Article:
6 found
Sort by:
  1. Helena Rosenblatt (forthcoming). Tocqueville. The Aristocratic Sources of Liberty. Intellectual History Review:1-3.
    Direct download (2 more)  
     
    My bibliography  
     
    Export citation  
  2. Helena Rosenblatt (2008). Liberal Values: Benjamin Constant and the Politics of Religion. Cambridge University Press.
    Professor Rosenblatt presents a study of Benjamin Constant's intellectual development into a founding father of modern liberalism, through a careful analysis of his evolving views on religion. Constant's life spanned the Enlightenment, the French Revolution, Napoleon's rise and rule, and the Bourbon Restoration. Rosenblatt analyses Constant's key role in many of this era's heated debates over the role of religion in politics, and in doing so, exposes and addresses many misconceptions that have long reigned about Constant and his period. In (...)
     
    My bibliography  
     
    Export citation  
  3. Helena Rosenblatt (2006). Rousseau's Gift to Geneva. Modern Intellectual History 3 (1):65-73.
    People often seem to forget that Rousseau dedicated his SecondDiscourse to This is a shame because, in doing so, they miss precious clues not only about the meaning of the Discourse itself, but also about its place in Rousseau's political thought as a whole. It is also rather curious, because Rousseau's dedicatory letter to Geneva is actually not so easy to overlook; in the Pléiade edition it takes up more than ten pages of tightly worded text and is thus almost (...)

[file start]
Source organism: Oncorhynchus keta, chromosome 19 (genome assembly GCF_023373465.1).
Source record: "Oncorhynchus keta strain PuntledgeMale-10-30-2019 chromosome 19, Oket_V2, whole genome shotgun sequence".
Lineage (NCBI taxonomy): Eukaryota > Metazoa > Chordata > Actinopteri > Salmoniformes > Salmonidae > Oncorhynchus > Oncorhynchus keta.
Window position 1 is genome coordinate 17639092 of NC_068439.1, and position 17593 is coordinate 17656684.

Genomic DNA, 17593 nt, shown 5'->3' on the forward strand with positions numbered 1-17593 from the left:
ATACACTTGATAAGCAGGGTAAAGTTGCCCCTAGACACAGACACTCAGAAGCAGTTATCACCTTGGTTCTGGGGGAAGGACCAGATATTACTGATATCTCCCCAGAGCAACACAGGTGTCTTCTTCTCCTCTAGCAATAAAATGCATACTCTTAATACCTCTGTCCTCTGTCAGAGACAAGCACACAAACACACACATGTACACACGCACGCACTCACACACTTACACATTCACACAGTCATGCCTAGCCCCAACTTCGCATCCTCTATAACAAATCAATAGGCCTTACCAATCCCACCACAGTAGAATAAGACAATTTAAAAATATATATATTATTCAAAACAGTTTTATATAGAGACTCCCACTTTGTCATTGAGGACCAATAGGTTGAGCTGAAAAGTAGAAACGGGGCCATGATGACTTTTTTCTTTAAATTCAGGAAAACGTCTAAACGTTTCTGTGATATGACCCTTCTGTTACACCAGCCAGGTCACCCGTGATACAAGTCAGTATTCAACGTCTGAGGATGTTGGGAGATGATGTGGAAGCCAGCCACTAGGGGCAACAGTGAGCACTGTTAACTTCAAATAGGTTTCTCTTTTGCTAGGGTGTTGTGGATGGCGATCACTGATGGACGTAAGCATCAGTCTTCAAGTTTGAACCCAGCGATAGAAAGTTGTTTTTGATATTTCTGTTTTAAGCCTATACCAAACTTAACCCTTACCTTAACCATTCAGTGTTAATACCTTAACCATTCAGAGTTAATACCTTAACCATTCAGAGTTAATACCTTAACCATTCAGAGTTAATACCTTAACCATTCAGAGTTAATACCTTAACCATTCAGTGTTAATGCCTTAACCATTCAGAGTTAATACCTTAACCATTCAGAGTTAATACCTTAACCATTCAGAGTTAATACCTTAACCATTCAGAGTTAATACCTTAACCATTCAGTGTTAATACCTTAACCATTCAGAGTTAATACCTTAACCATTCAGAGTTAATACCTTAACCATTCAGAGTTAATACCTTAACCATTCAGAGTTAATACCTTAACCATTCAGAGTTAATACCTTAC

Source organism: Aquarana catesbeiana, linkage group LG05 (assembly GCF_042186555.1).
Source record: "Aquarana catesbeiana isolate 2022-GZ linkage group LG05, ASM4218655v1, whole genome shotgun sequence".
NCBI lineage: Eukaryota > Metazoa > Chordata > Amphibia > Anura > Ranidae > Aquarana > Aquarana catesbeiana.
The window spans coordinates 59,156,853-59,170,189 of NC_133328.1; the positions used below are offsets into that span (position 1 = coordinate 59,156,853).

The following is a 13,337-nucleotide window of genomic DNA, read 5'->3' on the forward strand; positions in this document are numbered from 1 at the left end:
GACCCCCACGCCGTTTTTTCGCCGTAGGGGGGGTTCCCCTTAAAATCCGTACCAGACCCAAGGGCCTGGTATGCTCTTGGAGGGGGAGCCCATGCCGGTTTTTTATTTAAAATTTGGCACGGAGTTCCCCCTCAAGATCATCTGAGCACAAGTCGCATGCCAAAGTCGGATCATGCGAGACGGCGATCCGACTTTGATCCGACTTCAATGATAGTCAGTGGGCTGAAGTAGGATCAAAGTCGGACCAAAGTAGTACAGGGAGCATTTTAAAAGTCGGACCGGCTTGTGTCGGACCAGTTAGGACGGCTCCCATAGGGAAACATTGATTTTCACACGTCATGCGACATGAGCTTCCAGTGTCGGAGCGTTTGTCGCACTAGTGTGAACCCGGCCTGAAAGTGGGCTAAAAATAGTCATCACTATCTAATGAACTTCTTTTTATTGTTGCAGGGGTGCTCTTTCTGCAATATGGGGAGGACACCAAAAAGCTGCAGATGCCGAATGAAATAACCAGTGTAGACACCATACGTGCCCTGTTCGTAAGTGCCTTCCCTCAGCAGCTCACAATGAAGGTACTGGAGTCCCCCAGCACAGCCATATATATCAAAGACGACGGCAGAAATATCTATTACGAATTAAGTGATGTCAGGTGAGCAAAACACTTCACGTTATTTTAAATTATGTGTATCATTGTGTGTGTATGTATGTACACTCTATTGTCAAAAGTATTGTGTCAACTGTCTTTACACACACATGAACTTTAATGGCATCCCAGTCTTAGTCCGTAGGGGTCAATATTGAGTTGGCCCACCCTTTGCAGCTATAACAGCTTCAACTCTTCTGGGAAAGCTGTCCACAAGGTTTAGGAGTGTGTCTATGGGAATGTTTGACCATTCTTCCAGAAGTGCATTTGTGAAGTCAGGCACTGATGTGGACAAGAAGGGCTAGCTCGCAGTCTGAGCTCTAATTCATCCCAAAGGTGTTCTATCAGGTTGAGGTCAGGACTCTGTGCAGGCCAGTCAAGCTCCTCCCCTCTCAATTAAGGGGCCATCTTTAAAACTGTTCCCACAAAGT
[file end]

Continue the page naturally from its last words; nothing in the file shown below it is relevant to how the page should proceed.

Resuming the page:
No categories
    Direct download (5 more)  
     
    My bibliography  
     
    Export citation  
  4. Helena Rosenblatt (2004). Re-Evaluating Benjamin Constant's Liberalism: Industrialism, Saint-Simonianism and the Restoration Years. History of European Ideas 30 (1):23-37.
    Direct download (4 more)  
     
    My bibliography  
     
    Export citation  
  5. Helena Rosenblatt (2004). Why Constant? A Critical Overview of the Constant Revival. Modern Intellectual History 1 (3):439-453.
    No categories
    Direct download (6 more)  
     
    My bibliography  
     
    Export citation  
  6. Helena Rosenblatt (1997). Rousseau and Geneva: From the First Discourse to the Social Contract, 1749-1762. Cambridge University Press.
    Rousseau and Geneva reconstructs the main aspects of Genevan socio-economic, political and religious thought in the first half of the eighteenth century. In this way Dr Rosenblatt effectively contextualizes the development of Rousseau's thought from the First Discourse through to the Social Contract. Over time Rousseau has been adopted as a French thinker, but this adoption obscures his Genevan origin. Dr Rosenblatt points out that he is, in fact, a Genevan thinker and illustrates for the first time that Rousseau's classical (...)
    Direct download  
     
    My bibliography  
     
    Export citation